The area where these gaskets leak from, is always just above the alternator mounting, the drilling there is the main oil feed to the camshaft, so is always under full oil pressure. Thnat is why you have been given advice (above) to use a SMALL amount of anaerobic sealer on that area of the gasket ONLY.

It is normal to start tightening the bolts from the centre, working outwards (It's a bit like wallpapering - it squeezes out all of the bubbles) - Always work in stages, starting with JUST over finger tight, working up to the full torque and then the CORRECT angular movement (where applicable.)

I always find that it helps to count the bolts as you tighten - that way, when you reach the last one, you should have counted the complete number of bolts - proving to yourself that you haven't missed one'/done one twice.

It isn't possible to check the torque of any bolt/nut simply by re-applying the torque wrench - This is because the correct torque is reached DURING turning, so 'checking' from stationary would give false results.

If you don't have an ENGINEERS straight edge or a surface plate, you can check if a block or head face is warped by applying a VERY thin layer of Mechanic's Blue (Engineer's Blue is an alternative name) (this is available from engineers merchants) to one side of a piece of PLATE glass (from a glass merchant) and rubbing it back and forth over the head or block surface -  the blue will transfer onto high areas of the block/head face, leaving any low areas 'bare.'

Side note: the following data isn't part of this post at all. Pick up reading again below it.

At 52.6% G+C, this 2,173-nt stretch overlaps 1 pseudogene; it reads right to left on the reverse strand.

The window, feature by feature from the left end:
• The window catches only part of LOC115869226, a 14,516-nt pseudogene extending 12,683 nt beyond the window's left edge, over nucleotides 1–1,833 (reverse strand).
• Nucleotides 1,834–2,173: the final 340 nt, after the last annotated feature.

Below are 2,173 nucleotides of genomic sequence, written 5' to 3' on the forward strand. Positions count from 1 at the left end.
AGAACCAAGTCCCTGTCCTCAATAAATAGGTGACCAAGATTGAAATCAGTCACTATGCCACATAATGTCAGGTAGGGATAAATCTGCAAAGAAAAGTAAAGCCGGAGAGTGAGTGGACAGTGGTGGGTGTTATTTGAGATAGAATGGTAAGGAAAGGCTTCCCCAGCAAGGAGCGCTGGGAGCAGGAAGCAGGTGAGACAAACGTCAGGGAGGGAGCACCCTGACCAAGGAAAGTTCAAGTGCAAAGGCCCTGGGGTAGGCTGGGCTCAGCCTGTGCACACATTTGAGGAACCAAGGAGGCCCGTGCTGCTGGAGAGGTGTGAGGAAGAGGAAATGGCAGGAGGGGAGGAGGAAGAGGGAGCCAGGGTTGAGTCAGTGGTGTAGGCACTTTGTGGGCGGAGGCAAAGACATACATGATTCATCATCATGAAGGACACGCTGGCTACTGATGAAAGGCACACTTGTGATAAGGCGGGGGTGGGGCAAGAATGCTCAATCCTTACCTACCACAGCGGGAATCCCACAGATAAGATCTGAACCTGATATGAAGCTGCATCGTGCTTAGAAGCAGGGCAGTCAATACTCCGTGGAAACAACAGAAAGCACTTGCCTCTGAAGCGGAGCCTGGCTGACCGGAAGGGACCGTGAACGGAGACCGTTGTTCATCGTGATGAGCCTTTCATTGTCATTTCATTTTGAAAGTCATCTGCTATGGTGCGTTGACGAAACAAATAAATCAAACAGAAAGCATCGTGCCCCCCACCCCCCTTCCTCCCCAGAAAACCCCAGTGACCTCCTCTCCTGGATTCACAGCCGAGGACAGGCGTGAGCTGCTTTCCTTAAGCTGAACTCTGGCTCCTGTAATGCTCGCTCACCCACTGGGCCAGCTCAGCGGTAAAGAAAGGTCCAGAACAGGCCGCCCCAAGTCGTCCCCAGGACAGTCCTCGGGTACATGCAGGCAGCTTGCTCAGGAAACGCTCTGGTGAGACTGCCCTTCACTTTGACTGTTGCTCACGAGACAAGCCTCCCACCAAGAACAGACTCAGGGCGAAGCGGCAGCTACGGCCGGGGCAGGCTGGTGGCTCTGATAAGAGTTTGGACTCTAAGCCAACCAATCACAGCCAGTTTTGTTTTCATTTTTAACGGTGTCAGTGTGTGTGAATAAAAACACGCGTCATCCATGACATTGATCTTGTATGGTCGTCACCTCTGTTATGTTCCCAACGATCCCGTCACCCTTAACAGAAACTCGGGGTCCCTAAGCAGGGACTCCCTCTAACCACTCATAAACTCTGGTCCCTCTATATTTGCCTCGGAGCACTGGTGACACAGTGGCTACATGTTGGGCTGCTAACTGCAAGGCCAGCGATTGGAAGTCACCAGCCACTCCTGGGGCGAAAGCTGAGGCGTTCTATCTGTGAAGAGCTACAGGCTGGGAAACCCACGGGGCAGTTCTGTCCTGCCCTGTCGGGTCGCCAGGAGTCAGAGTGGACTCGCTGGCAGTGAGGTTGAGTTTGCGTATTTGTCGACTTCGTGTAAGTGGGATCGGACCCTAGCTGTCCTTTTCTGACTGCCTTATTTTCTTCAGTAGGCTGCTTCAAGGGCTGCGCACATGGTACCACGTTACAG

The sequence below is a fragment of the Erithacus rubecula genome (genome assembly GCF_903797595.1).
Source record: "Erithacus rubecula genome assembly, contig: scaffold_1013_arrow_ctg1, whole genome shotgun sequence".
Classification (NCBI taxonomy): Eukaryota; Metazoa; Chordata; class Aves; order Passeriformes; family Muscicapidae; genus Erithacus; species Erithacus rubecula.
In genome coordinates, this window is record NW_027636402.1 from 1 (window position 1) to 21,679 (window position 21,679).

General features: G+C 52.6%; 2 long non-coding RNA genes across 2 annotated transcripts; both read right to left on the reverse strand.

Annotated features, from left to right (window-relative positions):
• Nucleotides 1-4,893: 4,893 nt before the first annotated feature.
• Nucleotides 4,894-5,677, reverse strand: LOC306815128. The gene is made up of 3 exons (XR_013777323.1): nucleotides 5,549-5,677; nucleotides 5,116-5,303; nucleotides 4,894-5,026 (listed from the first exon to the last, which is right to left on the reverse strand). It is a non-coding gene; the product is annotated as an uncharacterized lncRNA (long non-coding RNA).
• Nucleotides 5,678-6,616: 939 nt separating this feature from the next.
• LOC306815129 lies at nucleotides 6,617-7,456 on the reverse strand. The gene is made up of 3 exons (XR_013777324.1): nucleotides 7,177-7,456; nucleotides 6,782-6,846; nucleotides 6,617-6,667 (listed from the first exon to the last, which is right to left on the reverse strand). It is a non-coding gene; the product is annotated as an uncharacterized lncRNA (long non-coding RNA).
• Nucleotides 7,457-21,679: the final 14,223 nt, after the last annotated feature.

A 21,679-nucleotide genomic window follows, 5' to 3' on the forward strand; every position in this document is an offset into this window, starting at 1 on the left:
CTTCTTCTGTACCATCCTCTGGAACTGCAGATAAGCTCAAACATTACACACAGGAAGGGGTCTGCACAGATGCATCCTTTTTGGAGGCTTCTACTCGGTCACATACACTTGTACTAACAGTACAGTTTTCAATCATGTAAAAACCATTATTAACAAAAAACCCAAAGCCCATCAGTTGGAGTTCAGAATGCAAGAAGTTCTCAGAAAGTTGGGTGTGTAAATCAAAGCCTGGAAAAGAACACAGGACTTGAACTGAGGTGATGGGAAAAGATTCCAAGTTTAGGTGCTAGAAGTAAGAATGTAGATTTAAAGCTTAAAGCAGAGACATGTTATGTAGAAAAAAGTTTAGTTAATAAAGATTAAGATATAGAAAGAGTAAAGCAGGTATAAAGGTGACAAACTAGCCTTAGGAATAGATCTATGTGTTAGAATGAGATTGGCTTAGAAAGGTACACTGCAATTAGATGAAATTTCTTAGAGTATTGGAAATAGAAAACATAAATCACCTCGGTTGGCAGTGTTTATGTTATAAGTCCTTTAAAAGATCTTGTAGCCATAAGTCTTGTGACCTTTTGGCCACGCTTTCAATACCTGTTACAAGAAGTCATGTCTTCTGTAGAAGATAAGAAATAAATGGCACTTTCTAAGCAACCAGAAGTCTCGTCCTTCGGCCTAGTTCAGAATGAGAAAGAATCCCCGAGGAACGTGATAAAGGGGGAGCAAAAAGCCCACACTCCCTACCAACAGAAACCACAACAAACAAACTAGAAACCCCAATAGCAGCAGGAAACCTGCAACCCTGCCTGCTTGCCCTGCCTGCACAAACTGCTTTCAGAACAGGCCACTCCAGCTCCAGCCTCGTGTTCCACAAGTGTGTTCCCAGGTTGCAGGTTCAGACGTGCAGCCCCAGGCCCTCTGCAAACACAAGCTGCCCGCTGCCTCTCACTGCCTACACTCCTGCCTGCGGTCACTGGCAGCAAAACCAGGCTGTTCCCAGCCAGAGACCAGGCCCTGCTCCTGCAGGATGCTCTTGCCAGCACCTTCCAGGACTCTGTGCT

NB Only use plate glass for this 'normal' (float glass) may not be flat enough.

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MonsterL35YFP

Cheers for the info guys I'm having abit of trouble sourcing the right head bolts at the moment order some and they've come at 98mm long 

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MonsterL35YFP

I'm going to take the back to euro car parts and see if they can get me the right ones if not I'll be going elsewhere 

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kwijibo_coupe

Aren't the 98mm long bolts the G40 head gasket bolts? 

But regardless that wouldn't effect the torque unless they are bottoming out.

Also I assume you're going through the angle tightening sequence after the torque tightening? As that is the point where the bolts stretch.

Unless you're using a standard half inch ratchet, doing the angle tightening sequence shouldn't be too much of a physical effort, but it should feel like you're doing something. 

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MonsterL35YFP

Well according to the internet they are for PY/G40 engine but only rated at 8.8 so must be for the later 8v engines, i did it all today it looks to me some excess oil left over from when I was cleaning the pistons was around the piston rings and just sat in the cylinder so cleaned it all out she's running like a dream after slightly adjusting the dizzy so I'll see how I get on but everything seems good, cheers for all your help chaps.